Limited Russian troop movements near the border with Ukraine "may suggest" preparations for a withdrawal, NATO chief Anders Fogh Rasmussen said Thursday.
"Late yesterday (Wednesday), we have seen limited Russian troop activity in the vicinity of the border with Ukraine that may suggest that some of these forces are preparing to withdraw," Rasmussen said in Montenegro.
"It is too early to say what this means, but I hope this is the start of a full and genuine withdrawal," he said.
"At present, most of the previously deployed Russian force remains near the Ukrainian border and we see continued Russian exercises in the same area."
He added: "If we see any meaningful, comprehensive and verifiable withdrawal, I would be the first to welcome it.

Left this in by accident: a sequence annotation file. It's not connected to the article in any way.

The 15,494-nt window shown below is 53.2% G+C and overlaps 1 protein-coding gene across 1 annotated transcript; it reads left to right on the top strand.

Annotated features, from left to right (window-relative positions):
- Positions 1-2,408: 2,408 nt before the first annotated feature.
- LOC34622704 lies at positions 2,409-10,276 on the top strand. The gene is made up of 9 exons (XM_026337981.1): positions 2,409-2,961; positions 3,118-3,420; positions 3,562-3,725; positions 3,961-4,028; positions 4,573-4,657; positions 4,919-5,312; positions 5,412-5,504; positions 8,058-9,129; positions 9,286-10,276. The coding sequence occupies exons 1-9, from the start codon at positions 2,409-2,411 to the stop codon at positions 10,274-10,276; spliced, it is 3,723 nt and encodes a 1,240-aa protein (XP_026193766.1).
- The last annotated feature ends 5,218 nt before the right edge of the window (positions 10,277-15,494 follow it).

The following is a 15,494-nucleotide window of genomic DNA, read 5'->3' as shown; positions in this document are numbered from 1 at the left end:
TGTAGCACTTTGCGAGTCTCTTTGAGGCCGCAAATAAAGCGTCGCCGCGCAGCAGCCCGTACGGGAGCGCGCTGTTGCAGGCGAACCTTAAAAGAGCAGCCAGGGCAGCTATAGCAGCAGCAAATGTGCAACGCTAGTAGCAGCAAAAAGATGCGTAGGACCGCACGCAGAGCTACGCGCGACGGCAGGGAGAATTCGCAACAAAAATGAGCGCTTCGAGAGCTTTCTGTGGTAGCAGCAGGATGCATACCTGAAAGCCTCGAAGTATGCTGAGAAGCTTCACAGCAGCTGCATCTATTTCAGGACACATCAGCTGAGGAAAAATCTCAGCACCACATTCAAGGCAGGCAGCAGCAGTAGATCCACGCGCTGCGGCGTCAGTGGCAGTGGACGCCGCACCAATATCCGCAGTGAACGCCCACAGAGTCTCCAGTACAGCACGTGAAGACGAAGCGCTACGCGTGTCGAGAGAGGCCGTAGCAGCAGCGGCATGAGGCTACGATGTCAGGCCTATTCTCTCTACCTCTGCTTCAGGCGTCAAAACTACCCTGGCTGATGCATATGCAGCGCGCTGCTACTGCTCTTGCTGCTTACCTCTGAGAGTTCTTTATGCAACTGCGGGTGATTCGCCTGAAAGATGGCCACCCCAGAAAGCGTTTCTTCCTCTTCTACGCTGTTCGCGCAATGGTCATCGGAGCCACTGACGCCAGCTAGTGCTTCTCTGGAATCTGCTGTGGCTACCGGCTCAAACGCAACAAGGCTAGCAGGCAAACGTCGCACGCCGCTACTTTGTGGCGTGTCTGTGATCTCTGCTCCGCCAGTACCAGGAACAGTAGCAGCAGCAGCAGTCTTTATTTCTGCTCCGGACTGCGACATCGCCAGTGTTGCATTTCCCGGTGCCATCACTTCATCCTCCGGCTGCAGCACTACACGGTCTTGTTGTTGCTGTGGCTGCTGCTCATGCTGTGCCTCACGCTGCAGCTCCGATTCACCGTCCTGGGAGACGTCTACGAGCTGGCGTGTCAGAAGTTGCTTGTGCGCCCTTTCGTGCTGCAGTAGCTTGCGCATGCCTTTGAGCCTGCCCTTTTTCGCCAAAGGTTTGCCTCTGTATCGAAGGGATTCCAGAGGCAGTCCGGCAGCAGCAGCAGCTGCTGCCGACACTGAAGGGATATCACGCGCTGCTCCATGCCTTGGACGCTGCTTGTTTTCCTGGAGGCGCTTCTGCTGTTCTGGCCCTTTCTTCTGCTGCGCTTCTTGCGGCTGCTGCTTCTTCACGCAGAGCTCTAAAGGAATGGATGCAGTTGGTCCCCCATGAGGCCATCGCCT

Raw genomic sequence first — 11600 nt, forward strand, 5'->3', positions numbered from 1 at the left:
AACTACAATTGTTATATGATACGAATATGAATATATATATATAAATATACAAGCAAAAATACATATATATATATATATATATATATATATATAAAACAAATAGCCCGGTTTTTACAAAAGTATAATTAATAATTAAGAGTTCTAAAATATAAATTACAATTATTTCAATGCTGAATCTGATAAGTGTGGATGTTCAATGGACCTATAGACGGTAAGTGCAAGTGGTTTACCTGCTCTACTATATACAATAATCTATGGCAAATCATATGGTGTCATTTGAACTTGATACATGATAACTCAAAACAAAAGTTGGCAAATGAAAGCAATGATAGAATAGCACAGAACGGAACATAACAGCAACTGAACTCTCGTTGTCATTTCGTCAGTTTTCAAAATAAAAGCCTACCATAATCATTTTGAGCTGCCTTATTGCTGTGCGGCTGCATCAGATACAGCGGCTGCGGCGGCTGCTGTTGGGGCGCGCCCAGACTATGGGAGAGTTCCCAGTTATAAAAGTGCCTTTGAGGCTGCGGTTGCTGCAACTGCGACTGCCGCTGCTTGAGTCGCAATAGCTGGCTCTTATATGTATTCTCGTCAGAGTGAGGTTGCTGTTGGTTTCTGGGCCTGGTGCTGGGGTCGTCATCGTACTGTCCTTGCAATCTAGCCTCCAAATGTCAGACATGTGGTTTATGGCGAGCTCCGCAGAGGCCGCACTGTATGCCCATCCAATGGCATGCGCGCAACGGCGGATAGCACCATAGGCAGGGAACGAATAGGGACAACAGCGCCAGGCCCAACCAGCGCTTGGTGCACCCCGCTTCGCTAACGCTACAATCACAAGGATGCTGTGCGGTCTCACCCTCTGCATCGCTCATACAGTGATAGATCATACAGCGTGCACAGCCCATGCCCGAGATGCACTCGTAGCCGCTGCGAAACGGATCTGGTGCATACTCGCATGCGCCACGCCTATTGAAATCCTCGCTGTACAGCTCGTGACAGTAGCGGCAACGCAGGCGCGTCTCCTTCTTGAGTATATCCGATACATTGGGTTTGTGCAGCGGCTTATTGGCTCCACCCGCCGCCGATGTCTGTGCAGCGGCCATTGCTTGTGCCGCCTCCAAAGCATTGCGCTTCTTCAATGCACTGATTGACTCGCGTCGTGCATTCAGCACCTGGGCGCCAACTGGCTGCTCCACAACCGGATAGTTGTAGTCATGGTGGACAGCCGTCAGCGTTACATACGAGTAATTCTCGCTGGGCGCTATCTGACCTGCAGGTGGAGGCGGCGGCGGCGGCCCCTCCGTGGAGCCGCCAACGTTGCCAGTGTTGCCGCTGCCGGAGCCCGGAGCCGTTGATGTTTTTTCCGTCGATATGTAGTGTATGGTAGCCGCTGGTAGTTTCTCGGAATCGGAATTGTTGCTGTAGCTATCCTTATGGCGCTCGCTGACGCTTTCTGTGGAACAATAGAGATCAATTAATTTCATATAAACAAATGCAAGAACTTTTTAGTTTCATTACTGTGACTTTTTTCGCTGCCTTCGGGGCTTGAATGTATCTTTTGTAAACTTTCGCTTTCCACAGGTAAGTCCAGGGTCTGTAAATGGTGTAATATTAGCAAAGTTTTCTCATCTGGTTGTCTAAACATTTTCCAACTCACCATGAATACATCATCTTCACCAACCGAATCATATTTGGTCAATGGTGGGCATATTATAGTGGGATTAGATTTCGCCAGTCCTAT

"This would be a first step from Russia into the right direction of living up to its international commitments, especially as Ukraine is preparing to hold important presidential elections on Sunday."
President Vladimir Putin on Monday announced that Russian troops near the border, estimated by NATO to number 40,000, were to return to bases after the end of spring exercises.
Their presence had raised deep concerns after Moscow's annexation of Crimea in March and an uprising by pro-Moscow rebels in eastern Ukraine.
Both the NATO military alliance and Washington had said they saw no evidence of any withdrawal, however.
Russia's defence ministry said Thursday that four trains and more than a dozen planes had taken equipment and troops away from the area.